“(4) Any statute that authorizes any entity or organization to represent the interests of app-based drivers in connection with drivers’ contractual relationships with network companies, or drivers’ compensation, benefits, or working conditions, constitutes an amendment of this chapter and must be enacted in compliance with the procedures governing amendments consistent with the purposes of this chapter as set forth in subdivision (a) and subdivision (b) of this section.” (Section 7465(c)(4).)

The trial court concluded that this “prohibition on legislation authorizing collective bargaining by app-based drivers” was not “reasonably germane to a common theme, purpose, or subject” of Prop. 22.

The trial court appears to have made two errors in its analysis. First, it focused on whether the California Legislature has the legal authority to enact a law allowing independent contractors to collectively bargain.

That would be an interesting topic for a law review article, perhaps. But the narrow issue before the court was whether the subject of collective bargaining is reasonably germane to an initiative that is dealing comprehensively and in detail with the area of labor law applicable to app-based drivers. That the answer is “yes” seems certain, even allowing for some amount of subjectivity in one’s definition of the term “germane.”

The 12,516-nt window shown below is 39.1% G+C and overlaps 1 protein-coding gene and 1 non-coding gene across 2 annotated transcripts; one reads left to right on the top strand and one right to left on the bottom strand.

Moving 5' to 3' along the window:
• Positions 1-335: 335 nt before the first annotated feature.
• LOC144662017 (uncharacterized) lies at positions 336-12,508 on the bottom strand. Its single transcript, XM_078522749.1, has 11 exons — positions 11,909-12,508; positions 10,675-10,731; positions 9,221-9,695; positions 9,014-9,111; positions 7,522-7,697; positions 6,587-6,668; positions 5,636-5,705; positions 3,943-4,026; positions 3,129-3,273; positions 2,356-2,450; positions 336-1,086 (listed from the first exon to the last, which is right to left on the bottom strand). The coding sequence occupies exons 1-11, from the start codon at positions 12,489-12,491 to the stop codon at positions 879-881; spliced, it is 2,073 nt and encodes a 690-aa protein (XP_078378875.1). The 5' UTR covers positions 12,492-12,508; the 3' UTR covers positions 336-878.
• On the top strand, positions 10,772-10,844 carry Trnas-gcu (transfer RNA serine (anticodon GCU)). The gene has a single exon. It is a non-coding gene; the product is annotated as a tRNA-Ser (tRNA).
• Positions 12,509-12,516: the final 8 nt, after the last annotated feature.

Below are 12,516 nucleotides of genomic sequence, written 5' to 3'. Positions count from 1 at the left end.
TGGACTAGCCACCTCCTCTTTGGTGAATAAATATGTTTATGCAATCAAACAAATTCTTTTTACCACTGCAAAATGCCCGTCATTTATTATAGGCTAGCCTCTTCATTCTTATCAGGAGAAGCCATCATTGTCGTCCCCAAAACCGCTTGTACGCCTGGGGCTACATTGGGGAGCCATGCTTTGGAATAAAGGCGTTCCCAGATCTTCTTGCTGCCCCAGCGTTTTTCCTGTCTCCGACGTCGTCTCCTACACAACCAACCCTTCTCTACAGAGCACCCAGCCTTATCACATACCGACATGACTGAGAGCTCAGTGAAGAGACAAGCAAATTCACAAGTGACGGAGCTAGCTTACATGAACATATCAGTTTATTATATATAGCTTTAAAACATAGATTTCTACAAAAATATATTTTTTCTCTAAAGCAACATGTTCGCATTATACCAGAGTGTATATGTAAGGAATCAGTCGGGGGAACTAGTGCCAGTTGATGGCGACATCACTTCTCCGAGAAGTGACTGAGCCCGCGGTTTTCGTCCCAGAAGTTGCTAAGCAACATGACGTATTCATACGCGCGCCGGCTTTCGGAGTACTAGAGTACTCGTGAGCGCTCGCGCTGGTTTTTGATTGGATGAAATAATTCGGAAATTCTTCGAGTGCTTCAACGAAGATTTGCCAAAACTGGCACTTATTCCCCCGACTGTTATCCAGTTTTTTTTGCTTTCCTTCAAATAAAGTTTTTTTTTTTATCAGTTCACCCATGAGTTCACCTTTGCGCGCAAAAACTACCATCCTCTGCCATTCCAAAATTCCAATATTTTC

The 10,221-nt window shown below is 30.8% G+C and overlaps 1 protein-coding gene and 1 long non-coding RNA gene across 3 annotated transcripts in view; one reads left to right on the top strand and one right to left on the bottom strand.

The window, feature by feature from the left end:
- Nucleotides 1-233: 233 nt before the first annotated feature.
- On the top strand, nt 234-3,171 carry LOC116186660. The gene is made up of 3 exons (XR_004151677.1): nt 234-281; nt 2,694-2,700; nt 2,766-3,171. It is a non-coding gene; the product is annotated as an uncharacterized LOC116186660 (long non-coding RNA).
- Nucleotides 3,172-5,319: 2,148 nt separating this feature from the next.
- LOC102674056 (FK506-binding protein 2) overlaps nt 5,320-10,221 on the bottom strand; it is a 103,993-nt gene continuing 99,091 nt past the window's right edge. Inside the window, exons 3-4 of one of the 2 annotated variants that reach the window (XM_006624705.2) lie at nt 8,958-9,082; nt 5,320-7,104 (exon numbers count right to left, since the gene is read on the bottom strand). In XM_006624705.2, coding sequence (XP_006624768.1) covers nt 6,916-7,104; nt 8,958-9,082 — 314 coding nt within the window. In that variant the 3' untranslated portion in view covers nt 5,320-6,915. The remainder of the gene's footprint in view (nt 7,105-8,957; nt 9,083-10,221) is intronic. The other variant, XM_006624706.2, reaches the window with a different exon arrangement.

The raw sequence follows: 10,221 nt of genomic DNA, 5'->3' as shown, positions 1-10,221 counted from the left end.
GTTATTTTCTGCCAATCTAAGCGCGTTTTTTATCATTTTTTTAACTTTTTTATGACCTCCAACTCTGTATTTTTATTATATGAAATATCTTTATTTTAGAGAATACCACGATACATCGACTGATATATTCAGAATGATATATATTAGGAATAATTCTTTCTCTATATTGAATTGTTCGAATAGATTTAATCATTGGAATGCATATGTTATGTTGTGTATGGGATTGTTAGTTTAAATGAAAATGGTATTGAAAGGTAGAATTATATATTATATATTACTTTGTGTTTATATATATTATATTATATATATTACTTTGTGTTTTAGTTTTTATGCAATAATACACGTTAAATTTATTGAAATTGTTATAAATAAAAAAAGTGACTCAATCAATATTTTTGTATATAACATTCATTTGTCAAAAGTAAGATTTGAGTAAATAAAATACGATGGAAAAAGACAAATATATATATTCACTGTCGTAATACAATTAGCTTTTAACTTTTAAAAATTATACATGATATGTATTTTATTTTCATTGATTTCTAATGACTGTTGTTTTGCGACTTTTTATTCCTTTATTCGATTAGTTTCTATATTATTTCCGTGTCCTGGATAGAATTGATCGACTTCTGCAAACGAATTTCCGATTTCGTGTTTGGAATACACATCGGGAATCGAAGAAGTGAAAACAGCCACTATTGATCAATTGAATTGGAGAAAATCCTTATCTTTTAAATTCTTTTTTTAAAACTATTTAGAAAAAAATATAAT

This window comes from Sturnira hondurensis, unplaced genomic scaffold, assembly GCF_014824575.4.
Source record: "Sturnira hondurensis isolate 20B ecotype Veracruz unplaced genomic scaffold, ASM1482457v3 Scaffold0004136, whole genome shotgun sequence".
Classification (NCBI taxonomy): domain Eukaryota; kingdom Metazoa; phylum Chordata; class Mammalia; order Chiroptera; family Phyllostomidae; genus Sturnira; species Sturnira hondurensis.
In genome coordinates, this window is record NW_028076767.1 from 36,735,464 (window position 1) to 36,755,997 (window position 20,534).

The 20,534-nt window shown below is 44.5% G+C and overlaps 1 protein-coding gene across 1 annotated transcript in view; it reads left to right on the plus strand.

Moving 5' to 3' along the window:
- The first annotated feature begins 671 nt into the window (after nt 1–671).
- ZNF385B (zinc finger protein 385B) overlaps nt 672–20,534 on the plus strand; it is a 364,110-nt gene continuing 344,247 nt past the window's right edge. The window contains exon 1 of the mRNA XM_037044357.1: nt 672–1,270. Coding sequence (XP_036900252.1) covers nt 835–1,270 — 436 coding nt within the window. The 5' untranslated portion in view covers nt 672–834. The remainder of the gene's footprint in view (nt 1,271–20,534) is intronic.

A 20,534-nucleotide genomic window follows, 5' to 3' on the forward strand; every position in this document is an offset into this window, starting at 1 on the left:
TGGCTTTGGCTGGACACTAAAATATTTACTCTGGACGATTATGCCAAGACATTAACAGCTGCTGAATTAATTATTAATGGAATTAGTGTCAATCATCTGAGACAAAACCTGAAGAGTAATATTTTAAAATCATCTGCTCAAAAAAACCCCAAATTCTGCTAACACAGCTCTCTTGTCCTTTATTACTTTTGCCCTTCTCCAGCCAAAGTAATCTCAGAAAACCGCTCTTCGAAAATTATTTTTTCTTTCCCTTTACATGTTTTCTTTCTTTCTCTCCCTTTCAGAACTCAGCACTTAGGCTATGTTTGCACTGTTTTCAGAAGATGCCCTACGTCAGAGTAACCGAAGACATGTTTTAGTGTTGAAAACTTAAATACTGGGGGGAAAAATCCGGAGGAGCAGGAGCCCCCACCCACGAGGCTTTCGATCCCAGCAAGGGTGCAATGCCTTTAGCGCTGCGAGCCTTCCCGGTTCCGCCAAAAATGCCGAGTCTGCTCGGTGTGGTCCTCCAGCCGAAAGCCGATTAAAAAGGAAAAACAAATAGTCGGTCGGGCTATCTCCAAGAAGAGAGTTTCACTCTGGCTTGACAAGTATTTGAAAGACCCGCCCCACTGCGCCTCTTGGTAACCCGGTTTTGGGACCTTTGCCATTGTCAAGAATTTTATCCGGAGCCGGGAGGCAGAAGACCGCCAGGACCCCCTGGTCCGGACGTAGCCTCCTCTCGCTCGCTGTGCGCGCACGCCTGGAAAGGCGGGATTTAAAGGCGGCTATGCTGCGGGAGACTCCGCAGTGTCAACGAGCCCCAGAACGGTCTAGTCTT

Second, the trial court misinterpreted Section 7465(c)(4) as a prohibition on collective bargaining by app-based drivers. That is incorrect. Section 7465(c)(4) merely states that if the Legislature wishes to enact collective bargaining for app-based drivers, it must follow the same procedure specified for amending the rest of Prop. 22: a 7/8 vote in each house, final version of the bill in print 12 days before passage, and furthers the purposes of the measure.

This interesting case will certainly be worth watching as it moves through the courts.

Steve G. Churchwell is of counsel to the law firm Buchalter, APC, and former general counsel for the California Fair Political Practices Commission.